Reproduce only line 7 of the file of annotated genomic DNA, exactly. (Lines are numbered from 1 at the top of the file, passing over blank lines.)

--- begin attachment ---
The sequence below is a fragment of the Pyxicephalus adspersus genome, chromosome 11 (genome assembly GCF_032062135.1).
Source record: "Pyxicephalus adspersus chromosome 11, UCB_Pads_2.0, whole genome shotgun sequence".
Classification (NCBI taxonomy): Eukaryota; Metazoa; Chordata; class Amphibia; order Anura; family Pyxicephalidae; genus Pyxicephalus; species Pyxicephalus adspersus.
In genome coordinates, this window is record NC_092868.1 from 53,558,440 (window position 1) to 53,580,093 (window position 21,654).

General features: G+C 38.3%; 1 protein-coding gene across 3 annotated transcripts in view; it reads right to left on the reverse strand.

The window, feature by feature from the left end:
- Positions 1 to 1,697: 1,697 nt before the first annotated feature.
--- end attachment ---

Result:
- Positions 1 to 1,697: 1,697 nt before the first annotated feature.